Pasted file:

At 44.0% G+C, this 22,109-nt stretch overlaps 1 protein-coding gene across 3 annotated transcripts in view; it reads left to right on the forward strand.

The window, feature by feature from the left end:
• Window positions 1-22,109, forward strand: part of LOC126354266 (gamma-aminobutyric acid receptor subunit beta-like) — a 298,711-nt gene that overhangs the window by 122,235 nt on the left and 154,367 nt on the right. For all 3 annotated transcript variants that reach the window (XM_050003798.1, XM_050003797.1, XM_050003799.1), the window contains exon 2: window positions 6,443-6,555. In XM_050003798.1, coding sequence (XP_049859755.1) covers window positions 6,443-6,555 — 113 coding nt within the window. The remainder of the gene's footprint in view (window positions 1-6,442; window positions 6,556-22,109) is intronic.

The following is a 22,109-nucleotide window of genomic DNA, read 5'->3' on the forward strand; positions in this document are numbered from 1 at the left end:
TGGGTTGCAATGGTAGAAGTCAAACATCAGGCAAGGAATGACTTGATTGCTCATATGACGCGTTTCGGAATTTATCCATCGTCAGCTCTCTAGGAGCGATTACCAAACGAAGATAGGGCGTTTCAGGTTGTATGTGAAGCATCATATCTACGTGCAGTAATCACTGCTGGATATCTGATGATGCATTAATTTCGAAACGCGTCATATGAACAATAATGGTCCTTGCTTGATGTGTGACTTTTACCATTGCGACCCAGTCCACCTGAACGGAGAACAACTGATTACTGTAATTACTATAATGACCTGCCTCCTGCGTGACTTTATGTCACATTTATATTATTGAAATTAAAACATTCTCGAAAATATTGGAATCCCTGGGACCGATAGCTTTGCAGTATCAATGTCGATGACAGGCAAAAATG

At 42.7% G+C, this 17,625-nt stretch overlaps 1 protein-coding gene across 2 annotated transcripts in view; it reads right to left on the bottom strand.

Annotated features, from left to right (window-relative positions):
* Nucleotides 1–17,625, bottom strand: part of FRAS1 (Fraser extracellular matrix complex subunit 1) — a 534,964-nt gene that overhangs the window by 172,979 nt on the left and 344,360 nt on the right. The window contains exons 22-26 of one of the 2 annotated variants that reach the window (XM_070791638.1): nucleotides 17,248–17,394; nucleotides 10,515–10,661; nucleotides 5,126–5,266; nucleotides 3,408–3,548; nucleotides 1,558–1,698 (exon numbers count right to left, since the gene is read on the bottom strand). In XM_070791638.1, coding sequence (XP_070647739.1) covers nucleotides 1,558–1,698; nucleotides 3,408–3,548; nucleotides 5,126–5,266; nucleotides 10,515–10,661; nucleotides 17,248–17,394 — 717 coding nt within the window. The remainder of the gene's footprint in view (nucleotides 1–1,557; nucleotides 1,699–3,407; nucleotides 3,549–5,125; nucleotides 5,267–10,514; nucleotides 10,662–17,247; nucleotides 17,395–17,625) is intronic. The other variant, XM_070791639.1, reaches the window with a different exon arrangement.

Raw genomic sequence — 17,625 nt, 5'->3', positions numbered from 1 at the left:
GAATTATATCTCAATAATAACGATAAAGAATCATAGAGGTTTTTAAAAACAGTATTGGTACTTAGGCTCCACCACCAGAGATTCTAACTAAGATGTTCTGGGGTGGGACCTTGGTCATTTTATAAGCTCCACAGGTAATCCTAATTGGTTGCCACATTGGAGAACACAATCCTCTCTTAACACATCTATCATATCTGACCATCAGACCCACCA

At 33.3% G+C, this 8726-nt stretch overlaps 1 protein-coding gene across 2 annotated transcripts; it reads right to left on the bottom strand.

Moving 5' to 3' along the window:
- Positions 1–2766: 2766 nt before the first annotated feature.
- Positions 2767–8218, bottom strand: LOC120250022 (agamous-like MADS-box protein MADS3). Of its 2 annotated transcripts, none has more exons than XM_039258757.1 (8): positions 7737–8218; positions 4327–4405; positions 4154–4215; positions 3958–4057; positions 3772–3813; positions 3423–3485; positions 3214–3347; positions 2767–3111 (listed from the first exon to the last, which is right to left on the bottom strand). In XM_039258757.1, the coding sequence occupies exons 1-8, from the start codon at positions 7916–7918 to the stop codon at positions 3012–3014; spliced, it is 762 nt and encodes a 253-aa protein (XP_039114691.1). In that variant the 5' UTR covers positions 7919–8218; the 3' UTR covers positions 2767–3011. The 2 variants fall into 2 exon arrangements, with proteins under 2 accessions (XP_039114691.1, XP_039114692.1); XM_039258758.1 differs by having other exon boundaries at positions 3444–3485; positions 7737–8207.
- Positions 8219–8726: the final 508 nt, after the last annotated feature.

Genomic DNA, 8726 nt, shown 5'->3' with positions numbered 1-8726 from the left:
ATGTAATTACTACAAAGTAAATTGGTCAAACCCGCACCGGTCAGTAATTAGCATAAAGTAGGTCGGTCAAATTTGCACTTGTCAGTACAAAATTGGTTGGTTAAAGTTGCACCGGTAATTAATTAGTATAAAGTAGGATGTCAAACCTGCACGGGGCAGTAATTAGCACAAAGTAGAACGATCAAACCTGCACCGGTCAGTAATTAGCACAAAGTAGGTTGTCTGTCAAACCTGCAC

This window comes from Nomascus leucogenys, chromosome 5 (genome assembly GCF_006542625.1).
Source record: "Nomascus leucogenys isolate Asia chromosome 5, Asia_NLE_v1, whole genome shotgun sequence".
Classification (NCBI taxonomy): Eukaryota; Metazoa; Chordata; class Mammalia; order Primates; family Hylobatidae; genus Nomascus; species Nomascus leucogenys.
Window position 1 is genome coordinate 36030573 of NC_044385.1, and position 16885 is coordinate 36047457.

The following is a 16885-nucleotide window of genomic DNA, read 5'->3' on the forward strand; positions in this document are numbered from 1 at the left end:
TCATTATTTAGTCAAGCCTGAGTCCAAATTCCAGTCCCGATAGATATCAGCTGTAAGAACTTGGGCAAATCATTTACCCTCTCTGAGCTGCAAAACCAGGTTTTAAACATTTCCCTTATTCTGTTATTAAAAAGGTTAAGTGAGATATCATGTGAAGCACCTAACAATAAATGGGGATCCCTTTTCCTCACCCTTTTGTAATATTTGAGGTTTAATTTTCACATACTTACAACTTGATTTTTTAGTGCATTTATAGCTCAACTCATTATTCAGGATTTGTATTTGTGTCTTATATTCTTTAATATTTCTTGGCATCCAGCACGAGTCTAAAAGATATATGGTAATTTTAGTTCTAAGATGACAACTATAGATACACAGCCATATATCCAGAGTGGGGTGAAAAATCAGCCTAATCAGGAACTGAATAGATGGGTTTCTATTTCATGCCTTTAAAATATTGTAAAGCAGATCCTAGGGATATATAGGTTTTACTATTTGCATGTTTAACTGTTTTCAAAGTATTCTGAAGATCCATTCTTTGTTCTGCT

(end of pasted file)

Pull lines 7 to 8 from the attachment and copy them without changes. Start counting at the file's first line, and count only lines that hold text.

Annotated features, from left to right (window-relative positions):
* Nucleotides 1–17,625, bottom strand: part of FRAS1 (Fraser extracellular matrix complex subunit 1) — a 534,964-nt gene that overhangs the window by 172,979 nt on the left and 344,360 nt on the right. The window contains exons 22-26 of one of the 2 annotated variants that reach the window (XM_070791638.1): nucleotides 17,248–17,394; nucleotides 10,515–10,661; nucleotides 5,126–5,266; nucleotides 3,408–3,548; nucleotides 1,558–1,698 (exon numbers count right to left, since the gene is read on the bottom strand). In XM_070791638.1, coding sequence (XP_070647739.1) covers nucleotides 1,558–1,698; nucleotides 3,408–3,548; nucleotides 5,126–5,266; nucleotides 10,515–10,661; nucleotides 17,248–17,394 — 717 coding nt within the window. The remainder of the gene's footprint in view (nucleotides 1–1,557; nucleotides 1,699–3,407; nucleotides 3,549–5,125; nucleotides 5,267–10,514; nucleotides 10,662–17,247; nucleotides 17,395–17,625) is intronic. The other variant, XM_070791639.1, reaches the window with a different exon arrangement.